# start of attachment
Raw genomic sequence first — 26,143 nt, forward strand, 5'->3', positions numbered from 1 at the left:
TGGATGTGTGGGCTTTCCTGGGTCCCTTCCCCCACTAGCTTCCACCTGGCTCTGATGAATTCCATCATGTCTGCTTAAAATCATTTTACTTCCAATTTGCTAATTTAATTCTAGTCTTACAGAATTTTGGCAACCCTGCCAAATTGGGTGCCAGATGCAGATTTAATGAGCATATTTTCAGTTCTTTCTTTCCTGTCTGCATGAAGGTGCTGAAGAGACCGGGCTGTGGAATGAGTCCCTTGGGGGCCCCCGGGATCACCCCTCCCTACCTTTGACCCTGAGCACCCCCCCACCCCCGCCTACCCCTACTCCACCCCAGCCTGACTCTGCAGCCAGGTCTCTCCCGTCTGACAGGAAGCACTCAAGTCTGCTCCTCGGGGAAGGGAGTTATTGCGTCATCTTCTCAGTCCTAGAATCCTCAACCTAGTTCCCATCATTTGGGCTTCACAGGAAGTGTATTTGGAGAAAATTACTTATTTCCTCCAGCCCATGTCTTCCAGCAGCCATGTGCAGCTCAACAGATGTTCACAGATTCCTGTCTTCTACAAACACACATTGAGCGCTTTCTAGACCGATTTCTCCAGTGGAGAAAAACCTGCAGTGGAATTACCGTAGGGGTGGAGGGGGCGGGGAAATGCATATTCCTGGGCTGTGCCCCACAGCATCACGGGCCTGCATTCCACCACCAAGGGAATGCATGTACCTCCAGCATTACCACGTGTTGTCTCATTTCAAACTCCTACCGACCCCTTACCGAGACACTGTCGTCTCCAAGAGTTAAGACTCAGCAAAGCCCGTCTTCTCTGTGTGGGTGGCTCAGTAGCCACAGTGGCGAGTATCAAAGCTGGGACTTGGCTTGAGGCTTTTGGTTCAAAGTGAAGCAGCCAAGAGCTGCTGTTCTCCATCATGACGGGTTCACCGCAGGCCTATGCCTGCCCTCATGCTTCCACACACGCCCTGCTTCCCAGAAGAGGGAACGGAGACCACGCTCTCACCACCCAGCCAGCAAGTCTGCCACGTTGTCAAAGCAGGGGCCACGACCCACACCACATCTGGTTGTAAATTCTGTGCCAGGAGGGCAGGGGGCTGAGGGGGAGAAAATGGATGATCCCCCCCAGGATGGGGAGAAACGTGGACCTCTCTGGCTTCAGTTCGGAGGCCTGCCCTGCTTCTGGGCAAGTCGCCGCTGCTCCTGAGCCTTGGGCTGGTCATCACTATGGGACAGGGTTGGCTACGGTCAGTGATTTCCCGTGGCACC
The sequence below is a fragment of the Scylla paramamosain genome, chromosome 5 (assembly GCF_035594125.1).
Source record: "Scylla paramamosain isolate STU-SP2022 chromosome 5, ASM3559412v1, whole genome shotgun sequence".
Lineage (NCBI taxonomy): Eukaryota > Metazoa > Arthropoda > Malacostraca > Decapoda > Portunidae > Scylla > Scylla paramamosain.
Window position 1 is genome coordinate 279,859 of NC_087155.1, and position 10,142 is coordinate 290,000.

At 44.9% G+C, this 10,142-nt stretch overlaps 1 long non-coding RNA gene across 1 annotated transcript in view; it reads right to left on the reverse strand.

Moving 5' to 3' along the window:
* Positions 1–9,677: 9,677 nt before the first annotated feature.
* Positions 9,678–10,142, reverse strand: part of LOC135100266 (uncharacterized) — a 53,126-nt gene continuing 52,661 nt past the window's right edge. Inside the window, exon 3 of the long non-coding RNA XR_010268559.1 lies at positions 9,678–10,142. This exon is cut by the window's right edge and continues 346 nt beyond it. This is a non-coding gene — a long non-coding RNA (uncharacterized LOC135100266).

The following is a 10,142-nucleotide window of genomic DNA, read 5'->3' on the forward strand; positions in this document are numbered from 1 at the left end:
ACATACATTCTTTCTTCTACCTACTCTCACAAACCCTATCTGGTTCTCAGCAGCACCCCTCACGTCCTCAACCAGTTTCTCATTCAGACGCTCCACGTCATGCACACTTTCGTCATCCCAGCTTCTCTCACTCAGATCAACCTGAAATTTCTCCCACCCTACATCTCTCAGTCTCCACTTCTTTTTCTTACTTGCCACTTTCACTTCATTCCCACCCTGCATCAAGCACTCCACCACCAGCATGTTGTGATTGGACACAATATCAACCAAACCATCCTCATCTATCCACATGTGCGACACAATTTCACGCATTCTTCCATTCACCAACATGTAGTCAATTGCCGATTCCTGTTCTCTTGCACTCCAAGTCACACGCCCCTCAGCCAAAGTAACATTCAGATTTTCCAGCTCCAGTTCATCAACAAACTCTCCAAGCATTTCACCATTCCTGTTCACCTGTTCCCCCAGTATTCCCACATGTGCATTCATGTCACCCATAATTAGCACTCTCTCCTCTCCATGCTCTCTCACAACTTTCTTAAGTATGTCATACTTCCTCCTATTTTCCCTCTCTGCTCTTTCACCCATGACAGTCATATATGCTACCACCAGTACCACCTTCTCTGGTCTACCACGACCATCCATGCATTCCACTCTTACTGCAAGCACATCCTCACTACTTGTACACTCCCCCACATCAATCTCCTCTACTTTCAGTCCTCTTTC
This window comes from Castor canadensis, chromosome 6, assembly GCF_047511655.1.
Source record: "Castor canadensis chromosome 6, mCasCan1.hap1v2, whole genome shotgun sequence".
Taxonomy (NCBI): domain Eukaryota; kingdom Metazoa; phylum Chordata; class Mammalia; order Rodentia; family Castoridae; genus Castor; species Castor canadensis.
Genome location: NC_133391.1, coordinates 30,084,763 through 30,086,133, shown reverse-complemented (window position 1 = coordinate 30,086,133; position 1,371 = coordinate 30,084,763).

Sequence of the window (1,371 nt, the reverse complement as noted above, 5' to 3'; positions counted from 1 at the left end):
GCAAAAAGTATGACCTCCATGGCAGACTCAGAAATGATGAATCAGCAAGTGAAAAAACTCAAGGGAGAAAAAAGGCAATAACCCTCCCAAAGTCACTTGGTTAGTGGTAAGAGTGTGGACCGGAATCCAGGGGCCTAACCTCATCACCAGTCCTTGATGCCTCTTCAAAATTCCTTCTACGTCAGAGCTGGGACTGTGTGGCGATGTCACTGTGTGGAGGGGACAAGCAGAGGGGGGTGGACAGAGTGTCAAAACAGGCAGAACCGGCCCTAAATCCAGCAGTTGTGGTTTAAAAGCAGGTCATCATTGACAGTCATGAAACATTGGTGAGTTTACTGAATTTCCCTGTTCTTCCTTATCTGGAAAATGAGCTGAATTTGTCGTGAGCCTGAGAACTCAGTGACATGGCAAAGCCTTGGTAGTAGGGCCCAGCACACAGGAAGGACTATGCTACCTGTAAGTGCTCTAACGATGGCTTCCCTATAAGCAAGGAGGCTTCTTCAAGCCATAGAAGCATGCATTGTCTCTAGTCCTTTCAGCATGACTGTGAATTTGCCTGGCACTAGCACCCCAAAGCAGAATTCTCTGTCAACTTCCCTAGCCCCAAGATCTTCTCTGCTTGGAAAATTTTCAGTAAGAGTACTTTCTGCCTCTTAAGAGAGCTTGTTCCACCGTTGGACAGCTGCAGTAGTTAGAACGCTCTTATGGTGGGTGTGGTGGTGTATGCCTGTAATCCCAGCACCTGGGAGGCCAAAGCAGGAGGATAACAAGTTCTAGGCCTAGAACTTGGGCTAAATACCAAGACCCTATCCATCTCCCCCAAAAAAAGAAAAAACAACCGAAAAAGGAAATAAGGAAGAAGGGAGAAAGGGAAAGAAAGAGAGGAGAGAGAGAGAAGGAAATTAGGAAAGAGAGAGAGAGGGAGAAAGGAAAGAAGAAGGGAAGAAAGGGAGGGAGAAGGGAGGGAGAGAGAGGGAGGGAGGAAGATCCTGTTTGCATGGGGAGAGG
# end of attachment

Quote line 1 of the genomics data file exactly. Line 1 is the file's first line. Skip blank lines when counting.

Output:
Raw genomic sequence first — 26,143 nt, forward strand, 5'->3', positions numbered from 1 at the left: